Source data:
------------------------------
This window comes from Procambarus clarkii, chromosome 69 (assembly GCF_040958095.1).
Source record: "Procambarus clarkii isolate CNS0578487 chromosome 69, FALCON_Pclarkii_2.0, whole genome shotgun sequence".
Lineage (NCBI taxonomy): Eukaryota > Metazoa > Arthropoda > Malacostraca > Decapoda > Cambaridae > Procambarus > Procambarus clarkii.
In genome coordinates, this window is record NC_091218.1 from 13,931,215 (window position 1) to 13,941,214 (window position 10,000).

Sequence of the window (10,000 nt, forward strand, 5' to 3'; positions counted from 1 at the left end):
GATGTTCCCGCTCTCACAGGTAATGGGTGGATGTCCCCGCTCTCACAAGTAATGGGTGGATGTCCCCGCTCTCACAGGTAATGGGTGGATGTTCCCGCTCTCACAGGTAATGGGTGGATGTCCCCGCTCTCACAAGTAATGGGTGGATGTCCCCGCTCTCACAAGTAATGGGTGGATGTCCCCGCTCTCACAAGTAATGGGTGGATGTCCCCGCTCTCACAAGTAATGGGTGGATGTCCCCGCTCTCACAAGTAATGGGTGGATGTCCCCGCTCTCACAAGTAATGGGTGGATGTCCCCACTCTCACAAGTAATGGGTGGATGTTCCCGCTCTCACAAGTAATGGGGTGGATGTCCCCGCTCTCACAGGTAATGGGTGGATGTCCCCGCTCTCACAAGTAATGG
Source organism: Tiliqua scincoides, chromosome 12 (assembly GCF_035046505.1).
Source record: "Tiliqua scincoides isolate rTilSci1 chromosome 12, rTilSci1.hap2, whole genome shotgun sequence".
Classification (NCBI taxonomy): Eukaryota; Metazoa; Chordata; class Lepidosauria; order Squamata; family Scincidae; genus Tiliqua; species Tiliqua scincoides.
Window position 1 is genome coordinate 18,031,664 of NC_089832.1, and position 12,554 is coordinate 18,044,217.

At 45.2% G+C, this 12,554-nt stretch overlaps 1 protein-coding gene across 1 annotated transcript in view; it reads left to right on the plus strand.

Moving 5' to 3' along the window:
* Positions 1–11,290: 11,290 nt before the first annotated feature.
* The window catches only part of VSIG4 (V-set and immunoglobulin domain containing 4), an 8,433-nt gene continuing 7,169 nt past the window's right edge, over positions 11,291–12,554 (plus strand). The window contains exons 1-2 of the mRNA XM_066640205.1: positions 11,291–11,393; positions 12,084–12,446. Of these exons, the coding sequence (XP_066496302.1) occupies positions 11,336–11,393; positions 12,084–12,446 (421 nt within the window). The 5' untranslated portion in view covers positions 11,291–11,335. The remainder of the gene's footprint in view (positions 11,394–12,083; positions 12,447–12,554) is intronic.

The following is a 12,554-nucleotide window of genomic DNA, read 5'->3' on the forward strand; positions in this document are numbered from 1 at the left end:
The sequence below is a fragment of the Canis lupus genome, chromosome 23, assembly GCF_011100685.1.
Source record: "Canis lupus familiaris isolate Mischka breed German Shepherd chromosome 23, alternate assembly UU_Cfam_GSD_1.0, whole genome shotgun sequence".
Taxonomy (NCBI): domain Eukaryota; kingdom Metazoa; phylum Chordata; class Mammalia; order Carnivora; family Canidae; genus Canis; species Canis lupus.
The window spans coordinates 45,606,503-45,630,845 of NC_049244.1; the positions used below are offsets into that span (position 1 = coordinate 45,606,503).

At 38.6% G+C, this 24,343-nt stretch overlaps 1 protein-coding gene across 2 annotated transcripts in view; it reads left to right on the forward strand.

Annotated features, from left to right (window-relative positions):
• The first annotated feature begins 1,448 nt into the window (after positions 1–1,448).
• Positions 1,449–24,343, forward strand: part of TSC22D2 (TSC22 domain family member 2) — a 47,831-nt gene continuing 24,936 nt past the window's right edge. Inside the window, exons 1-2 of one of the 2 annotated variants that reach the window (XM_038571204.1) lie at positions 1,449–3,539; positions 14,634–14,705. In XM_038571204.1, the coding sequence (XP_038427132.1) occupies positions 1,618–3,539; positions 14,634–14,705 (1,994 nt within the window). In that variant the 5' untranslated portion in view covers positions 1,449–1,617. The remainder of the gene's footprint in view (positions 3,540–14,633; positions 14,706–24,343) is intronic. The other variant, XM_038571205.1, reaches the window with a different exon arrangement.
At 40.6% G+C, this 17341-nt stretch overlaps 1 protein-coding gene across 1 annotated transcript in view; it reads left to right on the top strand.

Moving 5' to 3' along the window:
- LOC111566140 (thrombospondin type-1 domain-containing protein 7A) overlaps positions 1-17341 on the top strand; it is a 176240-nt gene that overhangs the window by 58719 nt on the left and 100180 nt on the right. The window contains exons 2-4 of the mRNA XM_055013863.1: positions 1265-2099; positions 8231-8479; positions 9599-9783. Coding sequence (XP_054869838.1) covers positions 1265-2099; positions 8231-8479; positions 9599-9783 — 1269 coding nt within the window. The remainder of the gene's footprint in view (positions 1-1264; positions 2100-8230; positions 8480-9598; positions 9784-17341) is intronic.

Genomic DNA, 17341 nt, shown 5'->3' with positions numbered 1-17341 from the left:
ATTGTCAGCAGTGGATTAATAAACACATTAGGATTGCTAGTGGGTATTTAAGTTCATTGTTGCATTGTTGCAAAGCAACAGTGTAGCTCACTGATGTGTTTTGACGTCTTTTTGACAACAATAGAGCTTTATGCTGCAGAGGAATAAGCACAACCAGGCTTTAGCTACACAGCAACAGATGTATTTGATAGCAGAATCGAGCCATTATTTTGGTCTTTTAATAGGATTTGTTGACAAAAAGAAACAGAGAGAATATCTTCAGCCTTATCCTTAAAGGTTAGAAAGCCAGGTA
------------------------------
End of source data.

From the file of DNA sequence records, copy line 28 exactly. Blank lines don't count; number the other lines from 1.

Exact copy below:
ATTGTCAGCAGTGGATTAATAAACACATTAGGATTGCTAGTGGGTATTTAAGTTCATTGTTGCATTGTTGCAAAGCAACAGTGTAGCTCACTGATGTGTTTTGACGTCTTTTTGACAACAATAGAGCTTTATGCTGCAGAGGAATAAGCACAACCAGGCTTTAGCTACACAGCAACAGATGTATTTGATAGCAGAATCGAGCCATTATTTTGGTCTTTTAATAGGATTTGTTGACAAAAAGAAACAGAGAGAATATCTTCAGCCTTATCCTTAAAGGTTAGAAAGCCAGGTA